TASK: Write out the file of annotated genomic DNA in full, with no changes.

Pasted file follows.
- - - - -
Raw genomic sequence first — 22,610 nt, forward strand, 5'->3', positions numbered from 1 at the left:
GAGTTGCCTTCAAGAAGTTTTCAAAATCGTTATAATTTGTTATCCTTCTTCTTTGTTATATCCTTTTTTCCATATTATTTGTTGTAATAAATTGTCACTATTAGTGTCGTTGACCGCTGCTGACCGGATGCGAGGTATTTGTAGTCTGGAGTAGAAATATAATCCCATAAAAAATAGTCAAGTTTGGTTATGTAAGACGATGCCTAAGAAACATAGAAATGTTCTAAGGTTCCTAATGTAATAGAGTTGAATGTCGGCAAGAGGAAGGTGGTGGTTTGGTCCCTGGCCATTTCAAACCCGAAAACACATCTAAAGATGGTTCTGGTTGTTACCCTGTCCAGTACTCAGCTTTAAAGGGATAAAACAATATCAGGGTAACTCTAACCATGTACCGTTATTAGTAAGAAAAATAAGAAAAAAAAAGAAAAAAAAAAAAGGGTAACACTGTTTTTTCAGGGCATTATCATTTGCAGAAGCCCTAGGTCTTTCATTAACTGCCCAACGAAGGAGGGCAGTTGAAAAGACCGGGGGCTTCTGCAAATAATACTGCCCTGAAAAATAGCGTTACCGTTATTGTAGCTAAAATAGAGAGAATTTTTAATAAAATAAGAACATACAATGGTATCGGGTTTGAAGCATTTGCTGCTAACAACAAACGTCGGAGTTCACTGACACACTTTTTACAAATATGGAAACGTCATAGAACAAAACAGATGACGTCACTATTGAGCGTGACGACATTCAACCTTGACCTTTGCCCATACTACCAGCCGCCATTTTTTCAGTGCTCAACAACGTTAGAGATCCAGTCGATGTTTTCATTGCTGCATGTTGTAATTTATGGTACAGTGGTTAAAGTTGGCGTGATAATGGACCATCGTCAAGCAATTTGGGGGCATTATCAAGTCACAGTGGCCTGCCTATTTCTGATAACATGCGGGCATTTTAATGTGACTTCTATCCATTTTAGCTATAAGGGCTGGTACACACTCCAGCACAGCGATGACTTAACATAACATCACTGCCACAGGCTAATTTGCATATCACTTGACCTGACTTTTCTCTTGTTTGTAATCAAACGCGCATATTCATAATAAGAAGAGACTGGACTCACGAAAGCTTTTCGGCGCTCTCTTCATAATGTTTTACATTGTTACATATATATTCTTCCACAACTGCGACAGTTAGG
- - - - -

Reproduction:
Raw genomic sequence first — 22,610 nt, forward strand, 5'->3', positions numbered from 1 at the left:
GAGTTGCCTTCAAGAAGTTTTCAAAATCGTTATAATTTGTTATCCTTCTTCTTTGTTATATCCTTTTTTCCATATTATTTGTTGTAATAAATTGTCACTATTAGTGTCGTTGACCGCTGCTGACCGGATGCGAGGTATTTGTAGTCTGGAGTAGAAATATAATCCCATAAAAAATAGTCAAGTTTGGTTATGTAAGACGATGCCTAAGAAACATAGAAATGTTCTAAGGTTCCTAATGTAATAGAGTTGAATGTCGGCAAGAGGAAGGTGGTGGTTTGGTCCCTGGCCATTTCAAACCCGAAAACACATCTAAAGATGGTTCTGGTTGTTACCCTGTCCAGTACTCAGCTTTAAAGGGATAAAACAATATCAGGGTAACTCTAACCATGTACCGTTATTAGTAAGAAAAATAAGAAAAAAAAAGAAAAAAAAAAAAGGGTAACACTGTTTTTTCAGGGCATTATCATTTGCAGAAGCCCTAGGTCTTTCATTAACTGCCCAACGAAGGAGGGCAGTTGAAAAGACCGGGGGCTTCTGCAAATAATACTGCCCTGAAAAATAGCGTTACCGTTATTGTAGCTAAAATAGAGAGAATTTTTAATAAAATAAGAACATACAATGGTATCGGGTTTGAAGCATTTGCTGCTAACAACAAACGTCGGAGTTCACTGACACACTTTTTACAAATATGGAAACGTCATAGAACAAAACAGATGACGTCACTATTGAGCGTGACGACATTCAACCTTGACCTTTGCCCATACTACCAGCCGCCATTTTTTCAGTGCTCAACAACGTTAGAGATCCAGTCGATGTTTTCATTGCTGCATGTTGTAATTTATGGTACAGTGGTTAAAGTTGGCGTGATAATGGACCATCGTCAAGCAATTTGGGGGCATTATCAAGTCACAGTGGCCTGCCTATTTCTGATAACATGCGGGCATTTTAATGTGACTTCTATCCATTTTAGCTATAAGGGCTGGTACACACTCCAGCACAGCGATGACTTAACATAACATCACTGCCACAGGCTAATTTGCATATCACTTGACCTGACTTTTCTCTTGTTTGTAATCAAACGCGCATATTCATAATAAGAAGAGACTGGACTCACGAAAGCTTTTCGGCGCTCTCTTCATAATGTTTTACATTGTTACATATATATTCTTCCACAACTGCGACAGTTAGG